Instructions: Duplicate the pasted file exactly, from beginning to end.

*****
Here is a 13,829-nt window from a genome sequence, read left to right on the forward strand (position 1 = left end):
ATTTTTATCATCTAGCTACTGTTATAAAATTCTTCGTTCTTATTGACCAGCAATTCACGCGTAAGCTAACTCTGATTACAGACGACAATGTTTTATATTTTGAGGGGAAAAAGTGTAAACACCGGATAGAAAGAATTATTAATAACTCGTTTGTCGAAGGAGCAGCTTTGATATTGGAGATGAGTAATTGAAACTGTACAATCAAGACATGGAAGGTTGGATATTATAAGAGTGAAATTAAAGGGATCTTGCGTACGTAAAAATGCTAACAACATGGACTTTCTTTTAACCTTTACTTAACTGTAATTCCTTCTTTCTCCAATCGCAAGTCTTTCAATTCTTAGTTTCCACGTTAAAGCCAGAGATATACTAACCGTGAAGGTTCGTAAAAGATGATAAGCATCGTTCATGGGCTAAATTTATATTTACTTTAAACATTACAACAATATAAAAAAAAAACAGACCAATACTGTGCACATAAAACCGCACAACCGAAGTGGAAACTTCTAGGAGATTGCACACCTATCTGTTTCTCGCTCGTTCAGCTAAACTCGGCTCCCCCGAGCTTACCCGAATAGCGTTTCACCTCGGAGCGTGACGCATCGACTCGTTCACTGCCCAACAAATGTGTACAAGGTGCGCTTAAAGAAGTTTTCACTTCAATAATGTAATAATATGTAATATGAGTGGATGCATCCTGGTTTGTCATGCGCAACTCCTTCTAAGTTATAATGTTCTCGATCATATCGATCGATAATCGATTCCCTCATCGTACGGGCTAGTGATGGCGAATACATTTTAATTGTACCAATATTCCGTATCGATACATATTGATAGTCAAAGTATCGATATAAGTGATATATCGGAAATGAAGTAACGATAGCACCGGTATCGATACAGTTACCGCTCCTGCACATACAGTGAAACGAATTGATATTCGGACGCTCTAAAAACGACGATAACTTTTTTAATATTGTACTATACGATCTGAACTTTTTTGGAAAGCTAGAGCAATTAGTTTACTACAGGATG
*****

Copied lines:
Here is a 13,829-nt window from a genome sequence, read left to right on the forward strand (position 1 = left end):
ATTTTTATCATCTAGCTACTGTTATAAAATTCTTCGTTCTTATTGACCAGCAATTCACGCGTAAGCTAACTCTGATTACAGACGACAATGTTTTATATTTTGAGGGGAAAAAGTGTAAACACCGGATAGAAAGAATTATTAATAACTCGTTTGTCGAAGGAGCAGCTTTGATATTGGAGATGAGTAATTGAAACTGTACAATCAAGACATGGAAGGTTGGATATTATAAGAGTGAAATTAAAGGGATCTTGCGTACGTAAAAATGCTAACAACATGGACTTTCTTTTAACCTTTACTTAACTGTAATTCCTTCTTTCTCCAATCGCAAGTCTTTCAATTCTTAGTTTCCACGTTAAAGCCAGAGATATACTAACCGTGAAGGTTCGTAAAAGATGATAAGCATCGTTCATGGGCTAAATTTATATTTACTTTAAACATTACAACAATATAAAAAAAAAACAGACCAATACTGTGCACATAAAACCGCACAACCGAAGTGGAAACTTCTAGGAGATTGCACACCTATCTGTTTCTCGCTCGTTCAGCTAAACTCGGCTCCCCCGAGCTTACCCGAATAGCGTTTCACCTCGGAGCGTGACGCATCGACTCGTTCACTGCCCAACAAATGTGTACAAGGTGCGCTTAAAGAAGTTTTCACTTCAATAATGTAATAATATGTAATATGAGTGGATGCATCCTGGTTTGTCATGCGCAACTCCTTCTAAGTTATAATGTTCTCGATCATATCGATCGATAATCGATTCCCTCATCGTACGGGCTAGTGATGGCGAATACATTTTAATTGTACCAATATTCCGTATCGATACATATTGATAGTCAAAGTATCGATATAAGTGATATATCGGAAATGAAGTAACGATAGCACCGGTATCGATACAGTTACCGCTCCTGCACATACAGTGAAACGAATTGATATTCGGACGCTCTAAAAACGACGATAACTTTTTTAATATTGTACTATACGATCTGAACTTTTTTGGAAAGCTAGAGCAATTAGTTTACTACAGGATG